EU Migration and Asylum Law: A Labour Law Perspective
ACL Davies, A Bogg, C Costello (eds) Research Handbook on EU Labour Law (Elgar 2016 Forthcoming)
Posted: 1 May 2016
Date Written: February 16, 2016
The purpose of this chapter is survey EU migration and asylum law from a labour law perspective. A labour law perspective is concerned with the work relationship, and focuses not only on the worker, but also the employing organisation and any intermediary involved in labour supply. Examining EU migration and asylum law using this multifaceted prism of labour law reveals that EU migration and asylum law has a profound impact on labour law. That impact may be understood has having three different dimensions. (1) It affects the supply and demand for migrant workers. In this sense, migration law can be a form of labour market regulation. (2) migration and asylum law create different migration statuses that in turn determine, at least in part, labour rights. The move to re-introduce status over contract as a determinant of workers’ rights divides the subjects of labour law. (3) Migration status and the fact of migration may be risk factors for labour exploitation. In order to examine these three facets, the particular role of the EU in this field must be explained. Part 1 provides a sketch of the role of states and markets in the regulation of migration. It sets the scene to understand the profound but limited role of the EU in this context. Part 2 examines the status of EU Citizenship, and the forms of liberalised free movement in the EU’s internal market, that principally benefit those who hold the nationality of an EU Member State. I also consider two important derivative statuses for so-called third country nationals (TCNs), who gain EU rights as family members of EU Citizens and so-called ‘posted workers’. Part 3 concerns those TCNs who require permission to live and work in the EU, and provides an overview of some of the different statuses created by EU law, and their labour rights content. Part 4 explores the notion of ‘irregular status’, and the EU Employer Sanctions Directive and the ruling of the Court of Justice of the European Union (CJEU) in Tümer contrasted. In the final part, Part 6, I briefly highlight some features of migration status that are risk factors for labour exploitation. A recent EU Fundamental Rights Agency Report details the links between migration and extreme labour exploitation. Current responses focus unhelpfully on trafficking, or on forced labour, and look in particular to criminal law for solutions. This chapter recalls some responses from within labour law. It is suggested that further research is required into the question of which regulatory approaches and combinations thereof work best to protect migrant workers from exploitation.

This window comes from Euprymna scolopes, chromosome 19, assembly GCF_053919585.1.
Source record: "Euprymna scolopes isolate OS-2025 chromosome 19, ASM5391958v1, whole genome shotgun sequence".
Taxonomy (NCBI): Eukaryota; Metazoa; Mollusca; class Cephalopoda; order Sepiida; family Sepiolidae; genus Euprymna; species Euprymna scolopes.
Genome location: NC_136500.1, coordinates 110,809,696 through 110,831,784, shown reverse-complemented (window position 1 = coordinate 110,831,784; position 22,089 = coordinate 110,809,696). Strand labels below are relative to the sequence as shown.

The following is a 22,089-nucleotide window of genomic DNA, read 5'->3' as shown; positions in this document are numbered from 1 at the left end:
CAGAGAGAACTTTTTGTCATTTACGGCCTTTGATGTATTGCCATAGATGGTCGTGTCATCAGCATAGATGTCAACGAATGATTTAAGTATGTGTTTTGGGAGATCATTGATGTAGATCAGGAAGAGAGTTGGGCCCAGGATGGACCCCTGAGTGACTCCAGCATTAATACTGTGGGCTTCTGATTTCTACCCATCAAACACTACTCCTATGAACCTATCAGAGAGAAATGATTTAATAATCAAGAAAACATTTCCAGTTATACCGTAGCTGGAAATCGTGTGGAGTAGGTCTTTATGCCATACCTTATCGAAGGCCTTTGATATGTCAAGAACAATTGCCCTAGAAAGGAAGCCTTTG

Keywords: EU, migration, asylum, labour law, migration status, workers' rights, labour exploitation, seasonal workers
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